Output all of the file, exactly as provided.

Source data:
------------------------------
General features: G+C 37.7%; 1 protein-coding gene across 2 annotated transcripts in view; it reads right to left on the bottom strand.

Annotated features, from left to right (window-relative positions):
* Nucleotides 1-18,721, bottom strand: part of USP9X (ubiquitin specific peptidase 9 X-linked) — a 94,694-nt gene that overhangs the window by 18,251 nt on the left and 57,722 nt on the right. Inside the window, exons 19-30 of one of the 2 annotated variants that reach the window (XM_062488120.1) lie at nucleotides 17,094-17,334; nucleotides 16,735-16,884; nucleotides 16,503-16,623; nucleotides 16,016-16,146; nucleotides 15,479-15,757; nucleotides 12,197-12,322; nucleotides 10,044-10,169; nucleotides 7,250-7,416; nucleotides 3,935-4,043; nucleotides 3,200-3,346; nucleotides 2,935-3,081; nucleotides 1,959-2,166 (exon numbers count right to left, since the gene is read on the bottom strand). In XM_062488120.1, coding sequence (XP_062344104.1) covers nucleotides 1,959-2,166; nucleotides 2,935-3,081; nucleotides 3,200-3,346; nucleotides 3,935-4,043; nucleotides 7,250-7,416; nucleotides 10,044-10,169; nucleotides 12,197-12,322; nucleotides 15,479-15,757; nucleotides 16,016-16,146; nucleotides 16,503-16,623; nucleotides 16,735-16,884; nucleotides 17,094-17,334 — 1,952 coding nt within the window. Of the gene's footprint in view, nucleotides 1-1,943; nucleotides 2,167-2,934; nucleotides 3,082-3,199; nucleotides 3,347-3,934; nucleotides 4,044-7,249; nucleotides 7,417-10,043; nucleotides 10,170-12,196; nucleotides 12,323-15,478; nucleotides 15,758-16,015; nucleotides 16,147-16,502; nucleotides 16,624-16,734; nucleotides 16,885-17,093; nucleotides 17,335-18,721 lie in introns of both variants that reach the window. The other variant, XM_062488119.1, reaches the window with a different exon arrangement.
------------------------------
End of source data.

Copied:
General features: G+C 37.7%; 1 protein-coding gene across 2 annotated transcripts in view; it reads right to left on the bottom strand.

Annotated features, from left to right (window-relative positions):
* Nucleotides 1-18,721, bottom strand: part of USP9X (ubiquitin specific peptidase 9 X-linked) — a 94,694-nt gene that overhangs the window by 18,251 nt on the left and 57,722 nt on the right. Inside the window, exons 19-30 of one of the 2 annotated variants that reach the window (XM_062488120.1) lie at nucleotides 17,094-17,334; nucleotides 16,735-16,884; nucleotides 16,503-16,623; nucleotides 16,016-16,146; nucleotides 15,479-15,757; nucleotides 12,197-12,322; nucleotides 10,044-10,169; nucleotides 7,250-7,416; nucleotides 3,935-4,043; nucleotides 3,200-3,346; nucleotides 2,935-3,081; nucleotides 1,959-2,166 (exon numbers count right to left, since the gene is read on the bottom strand). In XM_062488120.1, coding sequence (XP_062344104.1) covers nucleotides 1,959-2,166; nucleotides 2,935-3,081; nucleotides 3,200-3,346; nucleotides 3,935-4,043; nucleotides 7,250-7,416; nucleotides 10,044-10,169; nucleotides 12,197-12,322; nucleotides 15,479-15,757; nucleotides 16,016-16,146; nucleotides 16,503-16,623; nucleotides 16,735-16,884; nucleotides 17,094-17,334 — 1,952 coding nt within the window. Of the gene's footprint in view, nucleotides 1-1,943; nucleotides 2,167-2,934; nucleotides 3,082-3,199; nucleotides 3,347-3,934; nucleotides 4,044-7,249; nucleotides 7,417-10,043; nucleotides 10,170-12,196; nucleotides 12,323-15,478; nucleotides 15,758-16,015; nucleotides 16,147-16,502; nucleotides 16,624-16,734; nucleotides 16,885-17,093; nucleotides 17,335-18,721 lie in introns of both variants that reach the window. The other variant, XM_062488119.1, reaches the window with a different exon arrangement.